I know that print journalism is going the way of the dodo bird, but I still subscribe to several magazines, one of which is Popular Science. I like to think of Popular Science as nerd junk food for the brain. It’s chocked full of interesting tidbits on technological advances and research, which I enjoy learning about, and then I usually forget what I’ve read within about five minutes.
The most recent issue magically bippity boppity booed itself into my mailbox earlier this week, and I was thumbing through it yesterday evening. Having flipped to the article, “The Goods: Apocalypse Edition,” I read what the editors consider indispensable tools in the case that civilization ceases to exist.
A few things caught my eye, including an ultralight pack that one can inflate with air to achieve the proper rigidity as well as a two person tent that weighs less than two pounds (it lacks a floor and trekking poles replace tent poles). While I see the value in these items in order to achieve a super light pack for long-distance hiking, in the case of apocalypse – I tell you what – I’m staying the heck where I am. Haven’t the article’s writers read The Hunger Games? There will be hybrid beasts out in them thar woods.
And now that I think of it, in getting ready for my trek, I should make sure I take into account a potential apocalypse. It’s decided then, I am NOT going with the ultralight minimalist version of a tent and pack. Having a floor will clearly act as a necessary barrier against vicious end-of-world monsters. And, if nothing else, I’m going to need my hiking poles free to beat the crud out of them. And when the atmospheric pressure drops drastically (because everybody knows that’s what happens at the end of the world), an inflatable pack would be useless.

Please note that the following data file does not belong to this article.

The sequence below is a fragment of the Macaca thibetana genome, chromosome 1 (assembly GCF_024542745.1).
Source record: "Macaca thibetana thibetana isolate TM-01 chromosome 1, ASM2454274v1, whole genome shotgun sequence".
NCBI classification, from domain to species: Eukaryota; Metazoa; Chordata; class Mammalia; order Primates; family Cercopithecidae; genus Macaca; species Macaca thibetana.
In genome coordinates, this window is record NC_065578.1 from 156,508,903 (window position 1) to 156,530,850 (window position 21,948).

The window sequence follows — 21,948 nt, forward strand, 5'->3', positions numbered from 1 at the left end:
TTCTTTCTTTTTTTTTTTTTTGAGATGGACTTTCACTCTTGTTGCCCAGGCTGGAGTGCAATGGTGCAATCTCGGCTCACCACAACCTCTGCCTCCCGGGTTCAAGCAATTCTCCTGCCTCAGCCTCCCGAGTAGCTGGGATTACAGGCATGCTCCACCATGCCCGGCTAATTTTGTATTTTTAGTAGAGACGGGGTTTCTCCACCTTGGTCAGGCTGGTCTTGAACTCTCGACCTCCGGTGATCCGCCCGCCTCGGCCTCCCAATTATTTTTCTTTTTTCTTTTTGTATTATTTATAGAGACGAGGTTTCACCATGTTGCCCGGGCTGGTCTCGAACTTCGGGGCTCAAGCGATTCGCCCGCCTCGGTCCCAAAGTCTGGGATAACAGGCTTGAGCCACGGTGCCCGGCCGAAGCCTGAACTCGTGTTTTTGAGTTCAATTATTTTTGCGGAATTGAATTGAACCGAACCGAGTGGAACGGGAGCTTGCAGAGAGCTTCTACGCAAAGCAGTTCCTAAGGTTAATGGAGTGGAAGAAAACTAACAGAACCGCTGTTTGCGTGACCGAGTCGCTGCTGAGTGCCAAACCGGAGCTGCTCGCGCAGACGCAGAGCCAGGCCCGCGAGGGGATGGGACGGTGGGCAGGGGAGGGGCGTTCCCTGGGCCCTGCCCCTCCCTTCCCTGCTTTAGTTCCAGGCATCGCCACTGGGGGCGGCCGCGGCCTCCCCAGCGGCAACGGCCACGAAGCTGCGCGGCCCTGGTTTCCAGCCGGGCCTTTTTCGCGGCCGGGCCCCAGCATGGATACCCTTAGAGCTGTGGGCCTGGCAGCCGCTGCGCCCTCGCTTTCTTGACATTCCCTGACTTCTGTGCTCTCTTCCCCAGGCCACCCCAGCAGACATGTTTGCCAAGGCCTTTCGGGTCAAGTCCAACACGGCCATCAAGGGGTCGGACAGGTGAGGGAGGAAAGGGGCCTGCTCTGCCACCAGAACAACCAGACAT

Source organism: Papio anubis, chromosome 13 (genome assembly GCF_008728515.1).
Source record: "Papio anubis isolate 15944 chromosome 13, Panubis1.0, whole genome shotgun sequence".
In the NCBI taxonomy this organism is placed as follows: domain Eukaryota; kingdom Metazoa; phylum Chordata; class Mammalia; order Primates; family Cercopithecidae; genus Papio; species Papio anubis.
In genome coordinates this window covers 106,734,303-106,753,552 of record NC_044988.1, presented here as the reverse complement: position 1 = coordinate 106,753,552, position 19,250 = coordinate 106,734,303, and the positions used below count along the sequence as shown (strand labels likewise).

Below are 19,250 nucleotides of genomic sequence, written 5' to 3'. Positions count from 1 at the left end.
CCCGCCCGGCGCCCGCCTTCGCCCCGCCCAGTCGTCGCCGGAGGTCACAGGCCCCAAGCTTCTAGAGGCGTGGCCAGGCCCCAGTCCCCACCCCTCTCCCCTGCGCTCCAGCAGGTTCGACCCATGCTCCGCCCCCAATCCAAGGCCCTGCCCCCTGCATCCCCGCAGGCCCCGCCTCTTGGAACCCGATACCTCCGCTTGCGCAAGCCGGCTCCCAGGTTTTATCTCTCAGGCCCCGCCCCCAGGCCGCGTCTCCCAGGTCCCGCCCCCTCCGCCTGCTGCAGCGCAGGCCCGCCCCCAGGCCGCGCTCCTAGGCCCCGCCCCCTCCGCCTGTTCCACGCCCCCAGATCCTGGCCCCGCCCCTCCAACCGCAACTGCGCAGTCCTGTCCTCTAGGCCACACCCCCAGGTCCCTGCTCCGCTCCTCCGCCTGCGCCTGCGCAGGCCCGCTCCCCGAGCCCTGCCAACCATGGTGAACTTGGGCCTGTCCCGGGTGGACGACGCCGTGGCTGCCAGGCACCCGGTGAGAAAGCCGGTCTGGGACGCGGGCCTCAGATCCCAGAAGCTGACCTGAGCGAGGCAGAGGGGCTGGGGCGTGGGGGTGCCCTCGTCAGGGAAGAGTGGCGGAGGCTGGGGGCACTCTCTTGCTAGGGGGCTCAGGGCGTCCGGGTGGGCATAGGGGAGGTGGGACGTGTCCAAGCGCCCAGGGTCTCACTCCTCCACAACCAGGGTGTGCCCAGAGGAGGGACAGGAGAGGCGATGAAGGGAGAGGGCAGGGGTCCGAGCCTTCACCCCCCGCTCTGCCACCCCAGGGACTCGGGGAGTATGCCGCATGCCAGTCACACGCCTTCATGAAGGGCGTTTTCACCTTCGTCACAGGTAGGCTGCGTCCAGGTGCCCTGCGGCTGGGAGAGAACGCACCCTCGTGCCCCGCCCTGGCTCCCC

I will give the magazine editors credit, though. Tucked away deep in the issue (on page 46) is an article that could be gold for Appalachian Trail hikers (or any other exercise enthusiasts, for that matter). The article discusses technology developed to convert mechanical stress into electricity. In other words, devices have been created that transform an impact or friction into usable energy.
A.T. hikers are exerting this force all day for months on end as their feet make contact with the ground. They could just throw away that backup battery for their phone, mp3 player, or eReader. In fact, I think it’d be a pretty good motivator to keep on going. “Battery’s dead? If you want to talk to your family again, you better get moving!”
And as long as I’m mentioning the potential for high-tech shoes, I’ll also touch on what the authors describe as “intelligent clothing.” Since I can’t describe it as eloquently, I’ll just quote word for word, “A chemical and mechanical feedback loop within its layers turns a heat-producing reaction on and off at preprogrammed degrees.” To summarize, I believe they’re talking about the clothing equivalent of a mood ring. “Mood clothes” get warm, and they turn blue to cool you. “Mood clothes” get cold, and they turn red to warm you. Genius! I could effectively cut my hiking clothes down to one outfit without fear of freezing or sweating.
Now if only scientists made the clothes self cleaning, then we’d really be in business.